World War II/Afro-American Soldiers
?Submitted by Mrs. Joanne Emerick
Subject: Benny Rosell/World War II/Afro-American soldiers
I am an American History instructor at Hoxie High School, Hoxie, Kansas. I am doing a research project involving a colleague of mine who just retired from the teaching profession, and I need help! I found your web page and thought you might be able to provide me with the information I need.
My colleague, Benny Rosell, was a 10-year-old boy in 1945. A Filipino, he spent the World War II years running and hiding from the Japanese on his home Philippine Islands. Nineteen forty-five found him and his family near Parang on the southwest coast of Mindanao. Benny was "adopted" by Black soldiers who were camped on the coast at Parang. He stayed in their tents, was fed by them and went to church services with them. Benny's father was a minister, and Benny could sing Christian hymns. When the soldiers left (their job was "driving duck boats on the shore," according to Benny) Benny wanted to go with them to the United States, but of course, he could not. Benny came to the United States at the age of 17, became a United States citizen, married, and became an award-winning high school debate coach. He is also an ordained minister in the Christian Church. Benny's lifelong dream has been to find the soldiers who befriended him in 1945.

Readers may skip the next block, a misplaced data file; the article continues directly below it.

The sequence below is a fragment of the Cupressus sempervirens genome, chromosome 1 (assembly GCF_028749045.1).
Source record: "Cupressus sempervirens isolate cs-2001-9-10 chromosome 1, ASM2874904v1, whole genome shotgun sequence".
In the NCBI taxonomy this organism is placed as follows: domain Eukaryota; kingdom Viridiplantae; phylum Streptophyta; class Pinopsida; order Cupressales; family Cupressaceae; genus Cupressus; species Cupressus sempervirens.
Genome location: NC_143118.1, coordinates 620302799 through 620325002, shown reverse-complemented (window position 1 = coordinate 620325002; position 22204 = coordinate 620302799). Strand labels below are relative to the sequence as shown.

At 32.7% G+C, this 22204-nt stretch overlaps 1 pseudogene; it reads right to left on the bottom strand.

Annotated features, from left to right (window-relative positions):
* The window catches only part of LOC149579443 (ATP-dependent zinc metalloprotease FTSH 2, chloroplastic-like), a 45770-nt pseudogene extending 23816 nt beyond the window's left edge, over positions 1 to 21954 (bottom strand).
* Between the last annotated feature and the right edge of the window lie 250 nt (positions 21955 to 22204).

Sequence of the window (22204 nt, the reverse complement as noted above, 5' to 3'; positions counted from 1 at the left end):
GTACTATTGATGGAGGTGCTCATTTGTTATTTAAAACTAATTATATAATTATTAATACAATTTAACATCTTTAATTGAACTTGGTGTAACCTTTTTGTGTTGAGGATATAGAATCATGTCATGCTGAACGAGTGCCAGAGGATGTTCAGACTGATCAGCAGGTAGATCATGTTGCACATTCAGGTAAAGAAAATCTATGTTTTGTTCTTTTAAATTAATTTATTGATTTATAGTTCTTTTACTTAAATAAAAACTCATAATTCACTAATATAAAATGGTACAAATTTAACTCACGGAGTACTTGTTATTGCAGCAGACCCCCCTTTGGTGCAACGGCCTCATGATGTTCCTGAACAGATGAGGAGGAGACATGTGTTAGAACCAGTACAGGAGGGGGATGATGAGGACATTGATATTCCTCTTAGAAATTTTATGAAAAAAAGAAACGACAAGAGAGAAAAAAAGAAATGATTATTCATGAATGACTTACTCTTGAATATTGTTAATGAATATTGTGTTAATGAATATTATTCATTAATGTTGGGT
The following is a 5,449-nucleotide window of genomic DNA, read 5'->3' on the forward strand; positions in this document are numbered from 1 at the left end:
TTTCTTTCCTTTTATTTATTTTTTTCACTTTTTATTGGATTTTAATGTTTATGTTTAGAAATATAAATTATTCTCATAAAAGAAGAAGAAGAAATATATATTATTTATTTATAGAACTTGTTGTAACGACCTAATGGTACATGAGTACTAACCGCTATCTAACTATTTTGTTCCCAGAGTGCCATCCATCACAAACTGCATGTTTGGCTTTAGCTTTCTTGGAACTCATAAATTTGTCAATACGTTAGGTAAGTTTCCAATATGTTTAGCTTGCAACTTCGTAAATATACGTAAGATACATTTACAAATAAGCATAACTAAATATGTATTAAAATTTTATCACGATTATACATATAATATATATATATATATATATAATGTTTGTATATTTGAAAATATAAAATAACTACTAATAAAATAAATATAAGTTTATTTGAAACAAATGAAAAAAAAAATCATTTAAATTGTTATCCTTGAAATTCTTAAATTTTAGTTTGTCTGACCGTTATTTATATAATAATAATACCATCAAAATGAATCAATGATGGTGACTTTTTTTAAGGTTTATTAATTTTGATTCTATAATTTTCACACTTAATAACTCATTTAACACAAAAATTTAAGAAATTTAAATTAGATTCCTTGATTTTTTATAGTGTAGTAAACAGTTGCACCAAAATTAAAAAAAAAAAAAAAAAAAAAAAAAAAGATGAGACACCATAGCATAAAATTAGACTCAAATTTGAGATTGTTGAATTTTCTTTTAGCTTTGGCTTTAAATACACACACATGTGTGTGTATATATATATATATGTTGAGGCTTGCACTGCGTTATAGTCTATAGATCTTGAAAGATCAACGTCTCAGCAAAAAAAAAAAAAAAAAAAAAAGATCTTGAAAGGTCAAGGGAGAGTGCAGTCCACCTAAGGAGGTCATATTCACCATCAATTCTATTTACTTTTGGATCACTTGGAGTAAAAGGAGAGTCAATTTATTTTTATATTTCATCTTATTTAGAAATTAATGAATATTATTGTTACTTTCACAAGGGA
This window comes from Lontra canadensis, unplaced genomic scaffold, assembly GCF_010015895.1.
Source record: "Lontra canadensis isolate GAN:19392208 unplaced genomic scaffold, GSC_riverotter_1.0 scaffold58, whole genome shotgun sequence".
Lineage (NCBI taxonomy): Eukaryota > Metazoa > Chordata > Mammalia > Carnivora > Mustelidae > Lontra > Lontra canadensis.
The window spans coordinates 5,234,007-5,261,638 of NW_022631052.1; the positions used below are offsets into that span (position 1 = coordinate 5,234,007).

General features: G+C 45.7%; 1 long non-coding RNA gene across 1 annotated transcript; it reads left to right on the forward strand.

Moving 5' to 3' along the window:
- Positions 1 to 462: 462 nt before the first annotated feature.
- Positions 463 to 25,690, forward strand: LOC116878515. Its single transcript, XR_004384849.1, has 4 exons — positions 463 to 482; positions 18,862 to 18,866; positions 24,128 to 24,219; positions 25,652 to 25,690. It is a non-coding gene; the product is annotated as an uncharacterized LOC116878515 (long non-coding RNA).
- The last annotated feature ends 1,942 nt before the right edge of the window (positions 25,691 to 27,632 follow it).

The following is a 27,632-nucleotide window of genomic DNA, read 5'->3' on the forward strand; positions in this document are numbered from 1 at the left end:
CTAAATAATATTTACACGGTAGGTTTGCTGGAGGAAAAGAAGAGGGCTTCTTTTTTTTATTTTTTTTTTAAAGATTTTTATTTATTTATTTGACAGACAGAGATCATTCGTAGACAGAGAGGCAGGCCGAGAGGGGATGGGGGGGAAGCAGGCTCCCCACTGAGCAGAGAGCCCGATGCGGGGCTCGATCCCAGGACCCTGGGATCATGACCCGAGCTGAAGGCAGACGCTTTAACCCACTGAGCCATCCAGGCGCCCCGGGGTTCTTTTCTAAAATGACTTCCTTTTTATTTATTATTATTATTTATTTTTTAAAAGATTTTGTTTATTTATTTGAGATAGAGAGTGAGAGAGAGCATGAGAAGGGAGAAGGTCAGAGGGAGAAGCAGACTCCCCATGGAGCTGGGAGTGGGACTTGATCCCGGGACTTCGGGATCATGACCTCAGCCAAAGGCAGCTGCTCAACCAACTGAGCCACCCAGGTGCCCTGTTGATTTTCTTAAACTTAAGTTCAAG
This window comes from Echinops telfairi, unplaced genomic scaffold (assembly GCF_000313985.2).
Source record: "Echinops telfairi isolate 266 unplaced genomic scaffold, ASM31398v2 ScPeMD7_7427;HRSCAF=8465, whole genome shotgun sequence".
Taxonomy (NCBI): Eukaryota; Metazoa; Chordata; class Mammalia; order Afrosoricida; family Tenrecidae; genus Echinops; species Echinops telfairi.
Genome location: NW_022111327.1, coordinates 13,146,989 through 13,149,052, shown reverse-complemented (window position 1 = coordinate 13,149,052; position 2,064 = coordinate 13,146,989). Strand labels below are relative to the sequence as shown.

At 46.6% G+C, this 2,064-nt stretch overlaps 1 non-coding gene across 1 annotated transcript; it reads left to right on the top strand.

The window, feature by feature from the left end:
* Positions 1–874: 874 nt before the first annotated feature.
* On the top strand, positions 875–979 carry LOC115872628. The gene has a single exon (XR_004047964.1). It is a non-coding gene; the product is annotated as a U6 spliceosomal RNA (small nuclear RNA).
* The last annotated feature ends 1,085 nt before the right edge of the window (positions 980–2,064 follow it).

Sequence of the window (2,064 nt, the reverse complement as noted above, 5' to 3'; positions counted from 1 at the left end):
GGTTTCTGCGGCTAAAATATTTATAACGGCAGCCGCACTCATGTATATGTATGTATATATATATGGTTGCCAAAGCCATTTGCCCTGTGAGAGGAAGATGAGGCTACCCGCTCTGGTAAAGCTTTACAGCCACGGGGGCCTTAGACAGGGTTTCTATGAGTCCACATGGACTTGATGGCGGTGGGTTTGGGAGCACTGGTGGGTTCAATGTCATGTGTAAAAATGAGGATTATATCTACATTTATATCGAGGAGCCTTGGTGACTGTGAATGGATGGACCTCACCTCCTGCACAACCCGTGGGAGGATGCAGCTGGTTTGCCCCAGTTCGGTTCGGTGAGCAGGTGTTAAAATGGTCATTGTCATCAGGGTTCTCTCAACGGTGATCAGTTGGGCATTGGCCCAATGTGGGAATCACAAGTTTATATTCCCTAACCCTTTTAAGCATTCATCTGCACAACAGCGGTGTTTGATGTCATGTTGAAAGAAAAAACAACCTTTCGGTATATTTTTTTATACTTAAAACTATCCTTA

Benny will retire from the ministry this year. His congregation has asked me to help find the men he stayed with, as a surprise for Benny. I have read every book available on troops in the Philippines during World War II. I have sent hundreds of e-mail messages, made phone calls to possible units, etc. I still have not received the break I need to make this reunion possible. Without a specific unit or regiment name, I am looking for the proverbial needle in a haystack. However, a historian never gives up!
A recent phone call from a white veteran who was at Parang at the same time as Benny suggested that the 103rd Colored Division was the only Black unit there. However, in speaking with military archivists at many forts, I am told there was no 103rd Colored Division, and the 103rd Infantry was in Europe. I do not know where to turn next.
If you have any suggestions as to where or how we might find the Black soldiers who were camped at Parang (definitely Army) in the spring of 1945, I will be extremely grateful for your help.
Mrs. Joanne Emerick
Social Studies Instructor